Self-esteems and social interest:

Social interest includes

Respect for others
Tolerance of others
Interest in others
Cooperation with others
Encouraging agreement
A true sense of worth
Willingness to share
A feeling of belonging

What children learn from TV

1. Violence isn't anything to get upset about
2. Put-downs are funny
3. Its rotten world
4. Adults are stupid
5. Life is entertainment
6. Sex is okay with just about anyone
7. Things make you happy
8. Violence is a way to get what you want.

Plato wrote eloquently about the importance of carefully educating the young.

"You know that the beginning is the most important part of any work esp. in the case of a young and tender things: for that is the time at which they character is being formed.... Shall we carelessly allow children to hear any casual tales (author's example - watch any TV /video games) which may be devised by casual persons...anything received into the mind at that age is likely to become indelible and unalterable; therefore it is most important that the tales which the young first hear should be models of virtues though"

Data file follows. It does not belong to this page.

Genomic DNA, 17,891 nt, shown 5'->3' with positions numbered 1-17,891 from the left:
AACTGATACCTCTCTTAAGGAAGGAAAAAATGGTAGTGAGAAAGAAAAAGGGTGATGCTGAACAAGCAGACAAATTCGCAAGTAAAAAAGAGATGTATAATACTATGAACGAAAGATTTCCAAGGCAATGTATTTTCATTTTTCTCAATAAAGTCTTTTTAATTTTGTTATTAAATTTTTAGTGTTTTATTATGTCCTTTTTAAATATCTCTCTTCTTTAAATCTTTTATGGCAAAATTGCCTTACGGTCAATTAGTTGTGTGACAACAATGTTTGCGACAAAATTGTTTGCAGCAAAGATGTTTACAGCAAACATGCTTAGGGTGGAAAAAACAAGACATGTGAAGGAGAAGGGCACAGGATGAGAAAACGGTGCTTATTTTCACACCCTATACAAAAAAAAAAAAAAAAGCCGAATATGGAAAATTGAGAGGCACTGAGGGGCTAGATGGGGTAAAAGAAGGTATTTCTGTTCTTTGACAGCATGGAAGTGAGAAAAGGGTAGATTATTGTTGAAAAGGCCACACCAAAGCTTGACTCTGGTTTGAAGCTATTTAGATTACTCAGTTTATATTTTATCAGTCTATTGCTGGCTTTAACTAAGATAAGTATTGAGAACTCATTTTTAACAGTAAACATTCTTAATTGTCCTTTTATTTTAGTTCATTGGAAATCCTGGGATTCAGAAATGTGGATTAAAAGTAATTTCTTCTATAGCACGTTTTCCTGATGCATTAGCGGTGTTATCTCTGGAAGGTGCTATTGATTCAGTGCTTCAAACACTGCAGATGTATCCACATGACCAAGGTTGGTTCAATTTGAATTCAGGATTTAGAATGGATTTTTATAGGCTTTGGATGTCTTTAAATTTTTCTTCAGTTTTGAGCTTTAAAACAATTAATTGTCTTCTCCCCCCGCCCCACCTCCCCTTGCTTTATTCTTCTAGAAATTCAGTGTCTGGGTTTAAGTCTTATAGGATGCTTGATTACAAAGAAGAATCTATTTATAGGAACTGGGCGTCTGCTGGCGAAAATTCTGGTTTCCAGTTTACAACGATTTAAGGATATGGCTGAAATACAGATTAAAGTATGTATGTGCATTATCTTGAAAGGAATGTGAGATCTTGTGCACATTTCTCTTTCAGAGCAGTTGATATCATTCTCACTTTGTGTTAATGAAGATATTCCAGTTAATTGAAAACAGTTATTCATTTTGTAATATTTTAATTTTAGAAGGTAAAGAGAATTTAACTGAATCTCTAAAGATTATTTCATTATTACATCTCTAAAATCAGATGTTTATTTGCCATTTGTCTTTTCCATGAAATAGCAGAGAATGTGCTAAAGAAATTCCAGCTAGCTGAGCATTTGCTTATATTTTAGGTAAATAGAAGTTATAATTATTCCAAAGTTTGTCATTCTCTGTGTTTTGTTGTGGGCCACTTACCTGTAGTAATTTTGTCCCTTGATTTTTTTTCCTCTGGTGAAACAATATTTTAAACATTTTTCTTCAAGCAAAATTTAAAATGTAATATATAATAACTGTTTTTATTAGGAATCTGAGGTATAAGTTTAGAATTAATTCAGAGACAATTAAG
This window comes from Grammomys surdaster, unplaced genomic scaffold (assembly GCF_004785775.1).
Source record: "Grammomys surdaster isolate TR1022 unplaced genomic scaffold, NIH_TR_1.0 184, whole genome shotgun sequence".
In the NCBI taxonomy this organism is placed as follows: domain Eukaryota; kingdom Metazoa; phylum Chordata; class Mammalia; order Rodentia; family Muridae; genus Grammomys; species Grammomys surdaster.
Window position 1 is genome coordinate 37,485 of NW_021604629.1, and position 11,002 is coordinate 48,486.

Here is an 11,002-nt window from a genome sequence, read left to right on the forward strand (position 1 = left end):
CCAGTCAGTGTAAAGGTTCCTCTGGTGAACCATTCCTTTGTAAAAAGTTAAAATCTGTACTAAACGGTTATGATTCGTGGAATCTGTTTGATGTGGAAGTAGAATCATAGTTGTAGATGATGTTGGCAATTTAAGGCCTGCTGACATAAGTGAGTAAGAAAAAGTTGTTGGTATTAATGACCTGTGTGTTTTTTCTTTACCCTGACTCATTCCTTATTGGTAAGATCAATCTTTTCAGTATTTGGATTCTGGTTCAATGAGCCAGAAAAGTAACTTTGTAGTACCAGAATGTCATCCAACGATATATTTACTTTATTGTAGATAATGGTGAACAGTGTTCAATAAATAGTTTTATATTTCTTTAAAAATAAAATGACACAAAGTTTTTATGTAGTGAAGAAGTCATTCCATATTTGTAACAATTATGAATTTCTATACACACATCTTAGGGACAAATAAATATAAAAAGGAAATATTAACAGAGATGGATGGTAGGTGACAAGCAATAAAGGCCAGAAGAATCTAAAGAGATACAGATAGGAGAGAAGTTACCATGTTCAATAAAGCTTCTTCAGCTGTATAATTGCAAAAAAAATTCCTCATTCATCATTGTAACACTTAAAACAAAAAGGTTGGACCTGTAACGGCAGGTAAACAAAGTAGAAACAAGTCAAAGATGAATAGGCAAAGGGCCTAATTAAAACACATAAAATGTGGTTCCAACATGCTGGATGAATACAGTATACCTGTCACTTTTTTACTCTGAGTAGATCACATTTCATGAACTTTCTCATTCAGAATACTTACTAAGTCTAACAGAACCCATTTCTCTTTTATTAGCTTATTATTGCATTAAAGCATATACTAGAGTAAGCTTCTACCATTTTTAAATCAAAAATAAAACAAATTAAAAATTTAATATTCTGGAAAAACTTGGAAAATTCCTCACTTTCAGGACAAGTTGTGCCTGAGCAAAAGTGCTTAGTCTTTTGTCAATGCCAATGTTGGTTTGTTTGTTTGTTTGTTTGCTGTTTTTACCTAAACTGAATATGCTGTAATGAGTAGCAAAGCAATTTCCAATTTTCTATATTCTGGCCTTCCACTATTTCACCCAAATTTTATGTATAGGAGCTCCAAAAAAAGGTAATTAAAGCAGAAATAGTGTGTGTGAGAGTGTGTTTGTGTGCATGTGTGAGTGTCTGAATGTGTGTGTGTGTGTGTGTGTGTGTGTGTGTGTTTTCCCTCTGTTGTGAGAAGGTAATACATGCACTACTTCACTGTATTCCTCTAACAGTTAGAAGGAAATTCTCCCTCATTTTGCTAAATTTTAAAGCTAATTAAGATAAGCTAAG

Few important readings suggested by the Author:

Tuesdays with Morrie - by Mitch Albom. This book is filled with Morrie's wisdom which he garnered from experience rather than book learning

The book of virtues By Bennet William. This is a treasury of great moral stories, annotated with very helpful comments.

The use of Enchantment: The meaning and importance of fairy tales by Bruno Bettelheim. This book can help you stimulate your child's moral imagination

A Small Treatise on the Great Virtues by Andre Comte-Sponville. he is one of the most important of a new wave of french philosophers and is the author of 5 highly acclaimed books on classical philosophy.

No comments: